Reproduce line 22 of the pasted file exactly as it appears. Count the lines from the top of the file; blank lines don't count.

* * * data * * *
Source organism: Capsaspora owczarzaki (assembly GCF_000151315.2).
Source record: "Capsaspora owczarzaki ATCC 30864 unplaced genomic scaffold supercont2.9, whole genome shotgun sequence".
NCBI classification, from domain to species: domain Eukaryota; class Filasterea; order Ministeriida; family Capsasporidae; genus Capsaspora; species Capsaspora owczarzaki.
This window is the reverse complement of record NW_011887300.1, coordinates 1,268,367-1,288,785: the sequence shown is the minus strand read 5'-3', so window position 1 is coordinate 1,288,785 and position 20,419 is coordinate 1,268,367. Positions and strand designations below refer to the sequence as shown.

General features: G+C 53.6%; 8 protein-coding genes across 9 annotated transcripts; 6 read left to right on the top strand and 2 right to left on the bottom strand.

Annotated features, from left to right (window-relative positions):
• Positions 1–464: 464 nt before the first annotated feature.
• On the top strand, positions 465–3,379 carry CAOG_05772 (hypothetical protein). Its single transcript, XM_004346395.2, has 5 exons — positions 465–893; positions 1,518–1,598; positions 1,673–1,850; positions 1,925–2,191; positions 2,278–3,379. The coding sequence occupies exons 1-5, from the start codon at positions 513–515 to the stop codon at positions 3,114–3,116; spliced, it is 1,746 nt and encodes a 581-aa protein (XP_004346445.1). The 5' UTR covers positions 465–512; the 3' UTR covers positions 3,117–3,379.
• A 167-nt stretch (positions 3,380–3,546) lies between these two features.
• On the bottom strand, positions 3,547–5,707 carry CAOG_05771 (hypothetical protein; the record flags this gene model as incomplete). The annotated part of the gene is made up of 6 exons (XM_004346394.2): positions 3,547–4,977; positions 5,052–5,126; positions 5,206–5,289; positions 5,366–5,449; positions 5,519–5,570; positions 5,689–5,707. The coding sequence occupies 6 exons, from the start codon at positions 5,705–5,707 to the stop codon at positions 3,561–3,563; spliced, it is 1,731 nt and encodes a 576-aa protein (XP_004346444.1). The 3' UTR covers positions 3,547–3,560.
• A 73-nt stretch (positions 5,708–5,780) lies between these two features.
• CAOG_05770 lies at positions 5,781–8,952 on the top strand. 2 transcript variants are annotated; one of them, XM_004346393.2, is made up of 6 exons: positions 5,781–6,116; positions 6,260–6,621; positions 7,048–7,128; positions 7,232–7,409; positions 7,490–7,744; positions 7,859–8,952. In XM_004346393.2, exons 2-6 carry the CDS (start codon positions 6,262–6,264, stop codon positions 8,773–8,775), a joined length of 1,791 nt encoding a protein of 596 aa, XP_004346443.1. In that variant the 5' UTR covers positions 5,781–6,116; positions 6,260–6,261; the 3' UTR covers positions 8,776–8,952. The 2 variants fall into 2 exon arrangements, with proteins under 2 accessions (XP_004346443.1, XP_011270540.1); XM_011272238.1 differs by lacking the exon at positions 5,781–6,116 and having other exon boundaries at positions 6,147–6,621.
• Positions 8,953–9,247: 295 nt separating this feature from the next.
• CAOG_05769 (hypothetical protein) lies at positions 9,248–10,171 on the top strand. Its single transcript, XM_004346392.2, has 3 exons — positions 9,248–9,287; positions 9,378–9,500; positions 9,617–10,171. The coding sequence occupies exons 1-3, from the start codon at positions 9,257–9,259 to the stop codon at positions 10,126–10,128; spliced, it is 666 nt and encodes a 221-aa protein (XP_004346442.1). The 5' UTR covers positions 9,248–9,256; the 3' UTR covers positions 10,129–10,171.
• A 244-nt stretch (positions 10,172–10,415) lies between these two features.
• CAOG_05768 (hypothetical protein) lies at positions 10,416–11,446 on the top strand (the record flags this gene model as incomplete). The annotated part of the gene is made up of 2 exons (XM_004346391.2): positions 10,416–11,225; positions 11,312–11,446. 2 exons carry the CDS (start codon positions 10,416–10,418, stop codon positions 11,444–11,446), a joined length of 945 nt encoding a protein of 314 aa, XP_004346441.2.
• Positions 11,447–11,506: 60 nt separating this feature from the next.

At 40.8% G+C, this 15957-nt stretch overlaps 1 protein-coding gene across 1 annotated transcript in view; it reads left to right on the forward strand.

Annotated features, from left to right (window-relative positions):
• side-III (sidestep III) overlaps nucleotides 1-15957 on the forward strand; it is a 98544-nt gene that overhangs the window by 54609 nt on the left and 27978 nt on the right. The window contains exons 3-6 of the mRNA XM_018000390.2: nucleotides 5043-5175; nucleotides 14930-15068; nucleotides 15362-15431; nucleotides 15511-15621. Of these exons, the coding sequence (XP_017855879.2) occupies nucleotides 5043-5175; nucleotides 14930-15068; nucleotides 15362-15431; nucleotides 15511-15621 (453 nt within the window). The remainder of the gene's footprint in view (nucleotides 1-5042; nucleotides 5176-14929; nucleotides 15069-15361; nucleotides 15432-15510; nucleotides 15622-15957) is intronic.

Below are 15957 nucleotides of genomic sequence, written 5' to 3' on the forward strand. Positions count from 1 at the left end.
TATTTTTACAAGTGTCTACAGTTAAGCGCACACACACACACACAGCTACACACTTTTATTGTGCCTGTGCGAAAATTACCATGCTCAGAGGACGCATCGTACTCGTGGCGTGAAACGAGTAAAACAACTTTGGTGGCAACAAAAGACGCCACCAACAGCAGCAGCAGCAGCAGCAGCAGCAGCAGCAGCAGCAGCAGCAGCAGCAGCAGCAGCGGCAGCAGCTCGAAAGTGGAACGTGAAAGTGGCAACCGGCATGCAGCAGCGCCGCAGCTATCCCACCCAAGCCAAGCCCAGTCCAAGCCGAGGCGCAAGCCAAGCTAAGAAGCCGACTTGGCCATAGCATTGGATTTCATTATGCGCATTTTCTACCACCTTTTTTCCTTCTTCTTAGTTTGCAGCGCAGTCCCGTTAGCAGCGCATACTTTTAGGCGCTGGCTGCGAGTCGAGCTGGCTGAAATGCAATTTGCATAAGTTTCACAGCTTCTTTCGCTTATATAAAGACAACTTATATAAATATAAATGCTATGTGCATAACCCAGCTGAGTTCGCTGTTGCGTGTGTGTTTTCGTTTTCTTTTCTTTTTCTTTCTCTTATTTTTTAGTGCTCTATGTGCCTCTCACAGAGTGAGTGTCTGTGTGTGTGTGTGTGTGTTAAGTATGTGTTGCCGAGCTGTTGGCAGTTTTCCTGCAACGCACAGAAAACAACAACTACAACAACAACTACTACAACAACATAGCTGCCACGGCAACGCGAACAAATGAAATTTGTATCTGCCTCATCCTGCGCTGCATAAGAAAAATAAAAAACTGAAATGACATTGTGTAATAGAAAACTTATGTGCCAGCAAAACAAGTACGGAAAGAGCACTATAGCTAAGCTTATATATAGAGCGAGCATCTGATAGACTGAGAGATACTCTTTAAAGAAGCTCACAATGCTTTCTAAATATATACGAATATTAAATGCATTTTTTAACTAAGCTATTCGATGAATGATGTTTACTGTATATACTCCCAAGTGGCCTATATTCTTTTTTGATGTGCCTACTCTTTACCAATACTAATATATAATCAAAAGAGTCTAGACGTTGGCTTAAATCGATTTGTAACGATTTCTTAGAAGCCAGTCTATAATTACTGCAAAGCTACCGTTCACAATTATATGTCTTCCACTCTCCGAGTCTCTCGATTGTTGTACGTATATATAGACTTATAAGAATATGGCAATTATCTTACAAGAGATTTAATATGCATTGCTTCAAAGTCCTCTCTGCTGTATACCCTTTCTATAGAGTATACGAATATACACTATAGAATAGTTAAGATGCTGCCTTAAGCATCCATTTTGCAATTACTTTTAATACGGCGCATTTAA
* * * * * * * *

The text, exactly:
TATTTTTACAAGTGTCTACAGTTAAGCGCACACACACACACACAGCTACACACTTTTATTGTGCCTGTGCGAAAATTACCATGCTCAGAGGACGCATCGTACTCGTGGCGTGAAACGAGTAAAACAACTTTGGTGGCAACAAAAGACGCCACCAACAGCAGCAGCAGCAGCAGCAGCAGCAGCAGCAGCAGCAGCAGCAGCAGCAGCAGCAGCGGCAGCAGCTCGAAAGTGGAACGTGAAAGTGGCAACCGGCATGCAGCAGCGCCGCAGCTATCCCACCCAAGCCAAGCCCAGTCCAAGCCGAGGCGCAAGCCAAGCTAAGAAGCCGACTTGGCCATAGCATTGGATTTCATTATGCGCATTTTCTACCACCTTTTTTCCTTCTTCTTAGTTTGCAGCGCAGTCCCGTTAGCAGCGCATACTTTTAGGCGCTGGCTGCGAGTCGAGCTGGCTGAAATGCAATTTGCATAAGTTTCACAGCTTCTTTCGCTTATATAAAGACAACTTATATAAATATAAATGCTATGTGCATAACCCAGCTGAGTTCGCTGTTGCGTGTGTGTTTTCGTTTTCTTTTCTTTTTCTTTCTCTTATTTTTTAGTGCTCTATGTGCCTCTCACAGAGTGAGTGTCTGTGTGTGTGTGTGTGTGTTAAGTATGTGTTGCCGAGCTGTTGGCAGTTTTCCTGCAACGCACAGAAAACAACAACTACAACAACAACTACTACAACAACATAGCTGCCACGGCAACGCGAACAAATGAAATTTGTATCTGCCTCATCCTGCGCTGCATAAGAAAAATAAAAAACTGAAATGACATTGTGTAATAGAAAACTTATGTGCCAGCAAAACAAGTACGGAAAGAGCACTATAGCTAAGCTTATATATAGAGCGAGCATCTGATAGACTGAGAGATACTCTTTAAAGAAGCTCACAATGCTTTCTAAATATATACGAATATTAAATGCATTTTTTAACTAAGCTATTCGATGAATGATGTTTACTGTATATACTCCCAAGTGGCCTATATTCTTTTTTGATGTGCCTACTCTTTACCAATACTAATATATAATCAAAAGAGTCTAGACGTTGGCTTAAATCGATTTGTAACGATTTCTTAGAAGCCAGTCTATAATTACTGCAAAGCTACCGTTCACAATTATATGTCTTCCACTCTCCGAGTCTCTCGATTGTTGTACGTATATATAGACTTATAAGAATATGGCAATTATCTTACAAGAGATTTAATATGCATTGCTTCAAAGTCCTCTCTGCTGTATACCCTTTCTATAGAGTATACGAATATACACTATAGAATAGTTAAGATGCTGCCTTAAGCATCCATTTTGCAATTACTTTTAATACGGCGCATTTAA